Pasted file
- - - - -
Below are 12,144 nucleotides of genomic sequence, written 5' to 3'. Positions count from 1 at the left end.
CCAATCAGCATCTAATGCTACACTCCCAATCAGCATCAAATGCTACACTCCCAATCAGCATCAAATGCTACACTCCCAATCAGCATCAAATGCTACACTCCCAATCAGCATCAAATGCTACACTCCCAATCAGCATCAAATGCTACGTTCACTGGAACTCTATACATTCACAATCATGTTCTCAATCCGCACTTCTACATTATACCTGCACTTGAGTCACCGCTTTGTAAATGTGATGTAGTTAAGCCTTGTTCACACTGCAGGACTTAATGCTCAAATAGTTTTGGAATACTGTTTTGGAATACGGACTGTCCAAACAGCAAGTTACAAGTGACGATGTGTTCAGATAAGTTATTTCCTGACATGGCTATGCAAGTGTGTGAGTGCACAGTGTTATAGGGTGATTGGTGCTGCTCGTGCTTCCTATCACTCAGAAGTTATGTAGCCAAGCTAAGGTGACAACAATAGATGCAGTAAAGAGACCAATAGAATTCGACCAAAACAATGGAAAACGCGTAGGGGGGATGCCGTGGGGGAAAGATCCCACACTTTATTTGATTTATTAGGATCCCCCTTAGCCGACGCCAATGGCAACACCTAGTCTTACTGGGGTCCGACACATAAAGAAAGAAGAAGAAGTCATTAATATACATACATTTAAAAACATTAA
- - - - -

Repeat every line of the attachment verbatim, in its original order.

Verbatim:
Below are 12,144 nucleotides of genomic sequence, written 5' to 3'. Positions count from 1 at the left end.
CCAATCAGCATCTAATGCTACACTCCCAATCAGCATCAAATGCTACACTCCCAATCAGCATCAAATGCTACACTCCCAATCAGCATCAAATGCTACACTCCCAATCAGCATCAAATGCTACACTCCCAATCAGCATCAAATGCTACGTTCACTGGAACTCTATACATTCACAATCATGTTCTCAATCCGCACTTCTACATTATACCTGCACTTGAGTCACCGCTTTGTAAATGTGATGTAGTTAAGCCTTGTTCACACTGCAGGACTTAATGCTCAAATAGTTTTGGAATACTGTTTTGGAATACGGACTGTCCAAACAGCAAGTTACAAGTGACGATGTGTTCAGATAAGTTATTTCCTGACATGGCTATGCAAGTGTGTGAGTGCACAGTGTTATAGGGTGATTGGTGCTGCTCGTGCTTCCTATCACTCAGAAGTTATGTAGCCAAGCTAAGGTGACAACAATAGATGCAGTAAAGAGACCAATAGAATTCGACCAAAACAATGGAAAACGCGTAGGGGGGATGCCGTGGGGGAAAGATCCCACACTTTATTTGATTTATTAGGATCCCCCTTAGCCGACGCCAATGGCAACACCTAGTCTTACTGGGGTCCGACACATAAAGAAAGAAGAAGAAGTCATTAATATACATACATTTAAAAACATTAA